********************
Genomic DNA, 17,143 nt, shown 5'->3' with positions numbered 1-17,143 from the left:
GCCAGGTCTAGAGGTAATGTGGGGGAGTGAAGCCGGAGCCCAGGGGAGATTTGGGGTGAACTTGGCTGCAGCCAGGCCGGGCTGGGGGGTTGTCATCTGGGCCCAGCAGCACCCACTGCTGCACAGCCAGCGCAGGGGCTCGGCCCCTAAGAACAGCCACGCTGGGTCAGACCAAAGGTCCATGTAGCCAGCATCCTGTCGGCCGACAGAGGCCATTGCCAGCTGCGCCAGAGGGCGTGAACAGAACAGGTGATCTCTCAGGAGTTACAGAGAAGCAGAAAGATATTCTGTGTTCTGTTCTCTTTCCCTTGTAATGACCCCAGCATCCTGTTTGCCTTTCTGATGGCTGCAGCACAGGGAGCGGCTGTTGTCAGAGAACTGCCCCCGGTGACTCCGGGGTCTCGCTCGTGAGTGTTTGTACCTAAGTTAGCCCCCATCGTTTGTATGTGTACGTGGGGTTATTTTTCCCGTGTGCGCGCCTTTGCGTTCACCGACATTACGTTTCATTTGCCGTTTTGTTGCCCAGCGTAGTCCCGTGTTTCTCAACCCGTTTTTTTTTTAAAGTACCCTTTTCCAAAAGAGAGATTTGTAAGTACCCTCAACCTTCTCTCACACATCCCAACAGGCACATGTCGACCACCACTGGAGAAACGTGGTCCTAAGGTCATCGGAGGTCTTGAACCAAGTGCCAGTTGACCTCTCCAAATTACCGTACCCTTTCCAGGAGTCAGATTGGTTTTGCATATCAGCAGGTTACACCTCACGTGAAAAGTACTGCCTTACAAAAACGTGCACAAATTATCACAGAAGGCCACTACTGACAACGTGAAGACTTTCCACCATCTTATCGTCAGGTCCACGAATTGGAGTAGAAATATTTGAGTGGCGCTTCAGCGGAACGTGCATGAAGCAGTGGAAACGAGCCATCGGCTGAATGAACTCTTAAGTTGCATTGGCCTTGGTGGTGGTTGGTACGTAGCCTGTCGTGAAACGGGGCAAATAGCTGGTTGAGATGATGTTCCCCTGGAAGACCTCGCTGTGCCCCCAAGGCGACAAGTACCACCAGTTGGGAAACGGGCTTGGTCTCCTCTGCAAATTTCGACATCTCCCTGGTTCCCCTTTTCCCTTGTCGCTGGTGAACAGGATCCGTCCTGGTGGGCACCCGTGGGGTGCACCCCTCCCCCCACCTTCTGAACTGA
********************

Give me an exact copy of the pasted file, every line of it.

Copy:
Genomic DNA, 17,143 nt, shown 5'->3' with positions numbered 1-17,143 from the left:
GCCAGGTCTAGAGGTAATGTGGGGGAGTGAAGCCGGAGCCCAGGGGAGATTTGGGGTGAACTTGGCTGCAGCCAGGCCGGGCTGGGGGGTTGTCATCTGGGCCCAGCAGCACCCACTGCTGCACAGCCAGCGCAGGGGCTCGGCCCCTAAGAACAGCCACGCTGGGTCAGACCAAAGGTCCATGTAGCCAGCATCCTGTCGGCCGACAGAGGCCATTGCCAGCTGCGCCAGAGGGCGTGAACAGAACAGGTGATCTCTCAGGAGTTACAGAGAAGCAGAAAGATATTCTGTGTTCTGTTCTCTTTCCCTTGTAATGACCCCAGCATCCTGTTTGCCTTTCTGATGGCTGCAGCACAGGGAGCGGCTGTTGTCAGAGAACTGCCCCCGGTGACTCCGGGGTCTCGCTCGTGAGTGTTTGTACCTAAGTTAGCCCCCATCGTTTGTATGTGTACGTGGGGTTATTTTTCCCGTGTGCGCGCCTTTGCGTTCACCGACATTACGTTTCATTTGCCGTTTTGTTGCCCAGCGTAGTCCCGTGTTTCTCAACCCGTTTTTTTTTTAAAGTACCCTTTTCCAAAAGAGAGATTTGTAAGTACCCTCAACCTTCTCTCACACATCCCAACAGGCACATGTCGACCACCACTGGAGAAACGTGGTCCTAAGGTCATCGGAGGTCTTGAACCAAGTGCCAGTTGACCTCTCCAAATTACCGTACCCTTTCCAGGAGTCAGATTGGTTTTGCATATCAGCAGGTTACACCTCACGTGAAAAGTACTGCCTTACAAAAACGTGCACAAATTATCACAGAAGGCCACTACTGACAACGTGAAGACTTTCCACCATCTTATCGTCAGGTCCACGAATTGGAGTAGAAATATTTGAGTGGCGCTTCAGCGGAACGTGCATGAAGCAGTGGAAACGAGCCATCGGCTGAATGAACTCTTAAGTTGCATTGGCCTTGGTGGTGGTTGGTACGTAGCCTGTCGTGAAACGGGGCAAATAGCTGGTTGAGATGATGTTCCCCTGGAAGACCTCGCTGTGCCCCCAAGGCGACAAGTACCACCAGTTGGGAAACGGGCTTGGTCTCCTCTGCAAATTTCGACATCTCCCTGGTTCCCCTTTTCCCTTGTCGCTGGTGAACAGGATCCGTCCTGGTGGGCACCCGTGGGGTGCACCCCTCCCCCCACCTTCTGAACTGA